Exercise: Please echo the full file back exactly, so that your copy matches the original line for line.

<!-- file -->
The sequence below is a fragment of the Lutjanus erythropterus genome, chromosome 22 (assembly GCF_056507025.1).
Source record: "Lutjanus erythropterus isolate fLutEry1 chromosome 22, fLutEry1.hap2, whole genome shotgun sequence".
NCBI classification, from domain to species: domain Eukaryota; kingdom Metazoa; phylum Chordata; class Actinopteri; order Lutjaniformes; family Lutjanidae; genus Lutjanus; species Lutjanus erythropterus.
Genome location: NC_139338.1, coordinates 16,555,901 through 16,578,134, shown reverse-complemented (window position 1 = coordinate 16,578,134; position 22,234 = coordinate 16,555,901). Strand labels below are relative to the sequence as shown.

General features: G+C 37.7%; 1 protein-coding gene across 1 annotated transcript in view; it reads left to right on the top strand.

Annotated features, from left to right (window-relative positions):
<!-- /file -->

The sequence below is a fragment of the Lutjanus erythropterus genome, chromosome 22 (assembly GCF_056507025.1).
Source record: "Lutjanus erythropterus isolate fLutEry1 chromosome 22, fLutEry1.hap2, whole genome shotgun sequence".
NCBI classification, from domain to species: domain Eukaryota; kingdom Metazoa; phylum Chordata; class Actinopteri; order Lutjaniformes; family Lutjanidae; genus Lutjanus; species Lutjanus erythropterus.
Genome location: NC_139338.1, coordinates 16,555,901 through 16,578,134, shown reverse-complemented (window position 1 = coordinate 16,578,134; position 22,234 = coordinate 16,555,901). Strand labels below are relative to the sequence as shown.

General features: G+C 37.7%; 1 protein-coding gene across 1 annotated transcript in view; it reads left to right on the top strand.

Annotated features, from left to right (window-relative positions):